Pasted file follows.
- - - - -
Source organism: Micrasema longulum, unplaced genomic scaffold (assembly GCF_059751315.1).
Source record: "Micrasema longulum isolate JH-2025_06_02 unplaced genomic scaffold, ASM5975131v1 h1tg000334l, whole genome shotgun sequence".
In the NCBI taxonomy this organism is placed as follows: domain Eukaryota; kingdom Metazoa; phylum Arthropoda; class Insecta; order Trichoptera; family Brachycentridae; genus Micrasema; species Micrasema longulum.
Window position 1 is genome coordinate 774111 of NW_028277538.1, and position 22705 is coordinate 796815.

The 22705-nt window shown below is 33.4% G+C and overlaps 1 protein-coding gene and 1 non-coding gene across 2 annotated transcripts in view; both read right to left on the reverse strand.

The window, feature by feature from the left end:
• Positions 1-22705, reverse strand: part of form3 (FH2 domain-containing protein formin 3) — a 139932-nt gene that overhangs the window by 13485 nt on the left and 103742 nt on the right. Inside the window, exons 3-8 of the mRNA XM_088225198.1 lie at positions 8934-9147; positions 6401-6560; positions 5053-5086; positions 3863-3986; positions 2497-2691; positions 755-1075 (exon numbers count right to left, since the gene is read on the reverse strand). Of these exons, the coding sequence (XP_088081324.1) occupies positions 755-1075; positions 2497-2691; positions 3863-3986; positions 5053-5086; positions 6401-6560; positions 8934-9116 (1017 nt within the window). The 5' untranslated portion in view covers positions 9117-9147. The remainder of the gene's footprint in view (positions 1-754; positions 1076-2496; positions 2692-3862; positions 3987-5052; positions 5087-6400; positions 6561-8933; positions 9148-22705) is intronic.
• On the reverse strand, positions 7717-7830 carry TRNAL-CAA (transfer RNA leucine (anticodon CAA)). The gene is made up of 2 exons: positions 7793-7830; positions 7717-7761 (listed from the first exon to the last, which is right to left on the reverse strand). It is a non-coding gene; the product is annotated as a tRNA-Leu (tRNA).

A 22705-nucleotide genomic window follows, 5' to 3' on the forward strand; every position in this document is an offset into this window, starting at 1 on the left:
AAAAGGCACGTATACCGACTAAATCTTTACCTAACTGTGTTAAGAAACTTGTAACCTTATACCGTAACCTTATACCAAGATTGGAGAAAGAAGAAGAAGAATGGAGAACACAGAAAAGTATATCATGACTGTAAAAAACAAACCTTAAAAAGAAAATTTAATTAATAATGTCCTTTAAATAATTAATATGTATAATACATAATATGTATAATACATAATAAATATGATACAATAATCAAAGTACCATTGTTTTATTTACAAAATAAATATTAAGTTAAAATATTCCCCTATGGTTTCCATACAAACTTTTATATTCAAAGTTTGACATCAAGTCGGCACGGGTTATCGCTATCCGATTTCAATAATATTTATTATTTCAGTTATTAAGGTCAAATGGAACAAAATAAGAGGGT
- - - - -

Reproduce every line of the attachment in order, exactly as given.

Source organism: Micrasema longulum, unplaced genomic scaffold (assembly GCF_059751315.1).
Source record: "Micrasema longulum isolate JH-2025_06_02 unplaced genomic scaffold, ASM5975131v1 h1tg000334l, whole genome shotgun sequence".
In the NCBI taxonomy this organism is placed as follows: domain Eukaryota; kingdom Metazoa; phylum Arthropoda; class Insecta; order Trichoptera; family Brachycentridae; genus Micrasema; species Micrasema longulum.
Window position 1 is genome coordinate 774111 of NW_028277538.1, and position 22705 is coordinate 796815.

The 22705-nt window shown below is 33.4% G+C and overlaps 1 protein-coding gene and 1 non-coding gene across 2 annotated transcripts in view; both read right to left on the reverse strand.

The window, feature by feature from the left end:
• Positions 1-22705, reverse strand: part of form3 (FH2 domain-containing protein formin 3) — a 139932-nt gene that overhangs the window by 13485 nt on the left and 103742 nt on the right. Inside the window, exons 3-8 of the mRNA XM_088225198.1 lie at positions 8934-9147; positions 6401-6560; positions 5053-5086; positions 3863-3986; positions 2497-2691; positions 755-1075 (exon numbers count right to left, since the gene is read on the reverse strand). Of these exons, the coding sequence (XP_088081324.1) occupies positions 755-1075; positions 2497-2691; positions 3863-3986; positions 5053-5086; positions 6401-6560; positions 8934-9116 (1017 nt within the window). The 5' untranslated portion in view covers positions 9117-9147. The remainder of the gene's footprint in view (positions 1-754; positions 1076-2496; positions 2692-3862; positions 3987-5052; positions 5087-6400; positions 6561-8933; positions 9148-22705) is intronic.
• On the reverse strand, positions 7717-7830 carry TRNAL-CAA (transfer RNA leucine (anticodon CAA)). The gene is made up of 2 exons: positions 7793-7830; positions 7717-7761 (listed from the first exon to the last, which is right to left on the reverse strand). It is a non-coding gene; the product is annotated as a tRNA-Leu (tRNA).

A 22705-nucleotide genomic window follows, 5' to 3' on the forward strand; every position in this document is an offset into this window, starting at 1 on the left:
AAAAGGCACGTATACCGACTAAATCTTTACCTAACTGTGTTAAGAAACTTGTAACCTTATACCGTAACCTTATACCAAGATTGGAGAAAGAAGAAGAAGAATGGAGAACACAGAAAAGTATATCATGACTGTAAAAAACAAACCTTAAAAAGAAAATTTAATTAATAATGTCCTTTAAATAATTAATATGTATAATACATAATATGTATAATACATAATAAATATGATACAATAATCAAAGTACCATTGTTTTATTTACAAAATAAATATTAAGTTAAAATATTCCCCTATGGTTTCCATACAAACTTTTATATTCAAAGTTTGACATCAAGTCGGCACGGGTTATCGCTATCCGATTTCAATAATATTTATTATTTCAGTTATTAAGGTCAAATGGAACAAAATAAGAGGGT